New mum loses 7st after doctors warn she might not live to see daughter grow up

A new mum who peaked the scales at 21st lost seven stone after ditching her £800-a-month fast food diet when doctors warned she might not live to see her daughter grow up.

Lillie Monro, 24, always struggled with her weight and would often have a takeaway burger for breakfast, as well as fast food for lunch and dinner.

Now, she’s swapped the burgers for salads, and as well as seeing her weight plummet, her finances also look healthier.

At her heaviest, her poor diet saw her reach 21st just before daughter Mila, two, was born, and a doctor warned the new mum she might not see her baby grow up.

Weighing 19st 1lb, and with her newborn baby in her arms, she pledged to change, and shrank 7st in a year, going from a size 22-24 to a 10-12.

She now weighs a healthy 12st.

The mum no longer spends £150-200 a week on fast food, meaning her food bills have halved, and she can climb the stairs without getting out of breath.

Lillie, an MOT, service and repairs adviser from Halstead, Essex said: “I literally lost a whole person worth of weight. My GP told me I wouldn’t see my daughter grow up so I knew I had to make rapid changes.

“I don’t think I’d have been able to do it if she hadn’t said that and I didn’t have Mila.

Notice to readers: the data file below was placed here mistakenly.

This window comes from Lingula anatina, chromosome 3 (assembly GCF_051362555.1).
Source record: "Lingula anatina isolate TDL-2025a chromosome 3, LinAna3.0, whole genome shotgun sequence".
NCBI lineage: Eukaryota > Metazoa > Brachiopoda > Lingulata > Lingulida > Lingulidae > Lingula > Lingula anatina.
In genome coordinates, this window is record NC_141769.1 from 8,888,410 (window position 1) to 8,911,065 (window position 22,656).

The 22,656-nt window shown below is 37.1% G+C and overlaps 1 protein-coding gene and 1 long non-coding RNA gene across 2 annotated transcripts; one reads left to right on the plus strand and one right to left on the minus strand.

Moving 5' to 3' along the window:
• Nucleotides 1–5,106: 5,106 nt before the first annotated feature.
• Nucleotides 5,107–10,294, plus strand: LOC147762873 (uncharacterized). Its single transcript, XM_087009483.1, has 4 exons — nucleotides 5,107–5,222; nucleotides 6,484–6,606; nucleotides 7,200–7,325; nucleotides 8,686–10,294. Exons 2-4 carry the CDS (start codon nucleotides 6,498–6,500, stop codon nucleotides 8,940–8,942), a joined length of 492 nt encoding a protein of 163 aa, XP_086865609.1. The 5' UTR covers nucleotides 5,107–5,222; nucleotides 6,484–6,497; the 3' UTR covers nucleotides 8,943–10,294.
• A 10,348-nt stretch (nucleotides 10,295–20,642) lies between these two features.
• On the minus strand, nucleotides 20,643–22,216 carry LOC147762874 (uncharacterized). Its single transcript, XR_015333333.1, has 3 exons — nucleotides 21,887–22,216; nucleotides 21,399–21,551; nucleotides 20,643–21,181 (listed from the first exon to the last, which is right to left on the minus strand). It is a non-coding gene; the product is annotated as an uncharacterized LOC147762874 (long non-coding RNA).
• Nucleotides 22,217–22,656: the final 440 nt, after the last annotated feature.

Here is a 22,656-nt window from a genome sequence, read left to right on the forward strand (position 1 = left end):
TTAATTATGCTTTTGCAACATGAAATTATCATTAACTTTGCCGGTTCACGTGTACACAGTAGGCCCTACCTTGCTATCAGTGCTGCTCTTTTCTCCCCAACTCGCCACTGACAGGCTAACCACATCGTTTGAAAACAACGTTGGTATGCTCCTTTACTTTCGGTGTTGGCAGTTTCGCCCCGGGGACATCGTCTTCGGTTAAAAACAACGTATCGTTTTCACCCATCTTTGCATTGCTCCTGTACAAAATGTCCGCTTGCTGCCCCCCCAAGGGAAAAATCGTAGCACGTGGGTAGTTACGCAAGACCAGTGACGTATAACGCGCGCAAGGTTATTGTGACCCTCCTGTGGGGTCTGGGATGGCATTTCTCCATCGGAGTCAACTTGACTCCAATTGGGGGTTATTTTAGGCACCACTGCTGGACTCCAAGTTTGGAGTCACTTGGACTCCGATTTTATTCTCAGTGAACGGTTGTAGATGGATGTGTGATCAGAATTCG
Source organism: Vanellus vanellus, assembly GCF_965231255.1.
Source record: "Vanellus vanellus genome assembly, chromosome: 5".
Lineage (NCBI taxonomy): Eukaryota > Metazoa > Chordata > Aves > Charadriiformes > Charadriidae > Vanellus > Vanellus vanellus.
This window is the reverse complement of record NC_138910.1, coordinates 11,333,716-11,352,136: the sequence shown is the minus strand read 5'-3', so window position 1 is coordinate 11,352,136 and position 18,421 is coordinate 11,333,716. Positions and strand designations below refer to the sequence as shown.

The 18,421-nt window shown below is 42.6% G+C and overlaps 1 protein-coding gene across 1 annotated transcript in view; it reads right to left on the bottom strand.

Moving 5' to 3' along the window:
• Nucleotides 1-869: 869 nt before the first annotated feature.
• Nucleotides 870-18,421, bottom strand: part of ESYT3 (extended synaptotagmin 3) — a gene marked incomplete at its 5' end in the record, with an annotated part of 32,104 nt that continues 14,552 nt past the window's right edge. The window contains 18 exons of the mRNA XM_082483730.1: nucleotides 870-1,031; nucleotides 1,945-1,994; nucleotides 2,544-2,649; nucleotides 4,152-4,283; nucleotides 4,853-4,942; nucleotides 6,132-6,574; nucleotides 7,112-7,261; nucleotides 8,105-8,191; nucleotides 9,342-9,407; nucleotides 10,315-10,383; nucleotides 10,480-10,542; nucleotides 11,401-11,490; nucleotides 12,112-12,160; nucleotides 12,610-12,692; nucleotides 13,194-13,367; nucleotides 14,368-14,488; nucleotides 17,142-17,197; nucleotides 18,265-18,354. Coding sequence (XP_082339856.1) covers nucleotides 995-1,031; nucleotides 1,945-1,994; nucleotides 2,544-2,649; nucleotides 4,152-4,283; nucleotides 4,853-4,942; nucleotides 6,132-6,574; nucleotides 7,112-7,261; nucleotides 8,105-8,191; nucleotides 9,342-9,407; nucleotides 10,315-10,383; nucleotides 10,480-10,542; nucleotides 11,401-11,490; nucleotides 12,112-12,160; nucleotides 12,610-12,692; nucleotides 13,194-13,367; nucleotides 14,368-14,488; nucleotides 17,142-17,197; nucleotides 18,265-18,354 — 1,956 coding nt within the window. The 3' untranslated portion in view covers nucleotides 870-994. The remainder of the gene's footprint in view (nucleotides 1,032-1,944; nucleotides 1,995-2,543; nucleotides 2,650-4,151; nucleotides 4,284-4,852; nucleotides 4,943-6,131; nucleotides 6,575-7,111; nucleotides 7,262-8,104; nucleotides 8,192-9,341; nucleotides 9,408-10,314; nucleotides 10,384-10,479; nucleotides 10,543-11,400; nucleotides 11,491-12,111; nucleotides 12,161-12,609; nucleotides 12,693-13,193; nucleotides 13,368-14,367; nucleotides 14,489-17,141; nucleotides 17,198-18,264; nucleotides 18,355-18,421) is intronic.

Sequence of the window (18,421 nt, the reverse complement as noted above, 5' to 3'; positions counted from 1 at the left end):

“I really enjoy just playing with her now: I wasn’t able to do that before.

“I didn’t do any exercise, just Slimming World. I actually really enjoyed it. I could still eat really big portions.

“I just changed the amounts of different foods so I was eating more of the right things and less of others, and cooked from scratch.

“At first I thought of it as a diet, but actually it’s a lifestyle change and that’s why it’s still working.”

As a 17st teen, Lillie said she didn’t like to go shopping with her friends, and first went to Slimming World aged 12 or 13.

She tried other diets too, but always found she put the weight back on afterwards, she said.

Lillie weighed 21st just before little Mila, now two, was born in February 2019, and 19st 1 shortly after.

The new mum was so uncomfortable about her weight she wouldn’t go out to the shops, or with her friends, and wouldn’t eat meals out, she said.

She went to her GP and was given medication for depression and anxiety, when Mila was three months old, in May 2019.

The female doctor told the mum her weight put her at risk of diabetes, heart failure, and other health risks, and she might not see her baby grow up, she said.

New-mum Lillie had feared losing little Mila when she was taken into neonatal intensive care with suspected sepsis just hours after being born, she said.

“You don’t expect your doctor to tell you you’re going to pop your clogs, but I’m so glad she did,” said Lillie.

“That was my wake-up call.

“When she said it, it reminded me of that fear of loss when Mila was in intensive care: it was so awful, really dreadful.

“I went home from the GP and cried my eyes out then decided to make changes.”

Lillie used to enjoy tucking in to a few sharing bags of Haribo and a couple of family dairy-milk bars, while curled up in bed watching TV.

She’d have junk-food treats like greasy pizza, or massive burger with fries, for lunch and/or dinner at least five days a week.

She’d have cheese burger, a bacon butty or a big bar of chocolate for breakfast, but can’t stand fried food now, she said.

Lillie, who has reclaimed her enjoyment of going out, eats only two courses instead of her previous three.

She loves a salad or a grilled shish, she added.

Mostly Lillie likes to eat-in now, cooking her own favourites like curry or Chinese fake-away – spending around £50 to £60 a week.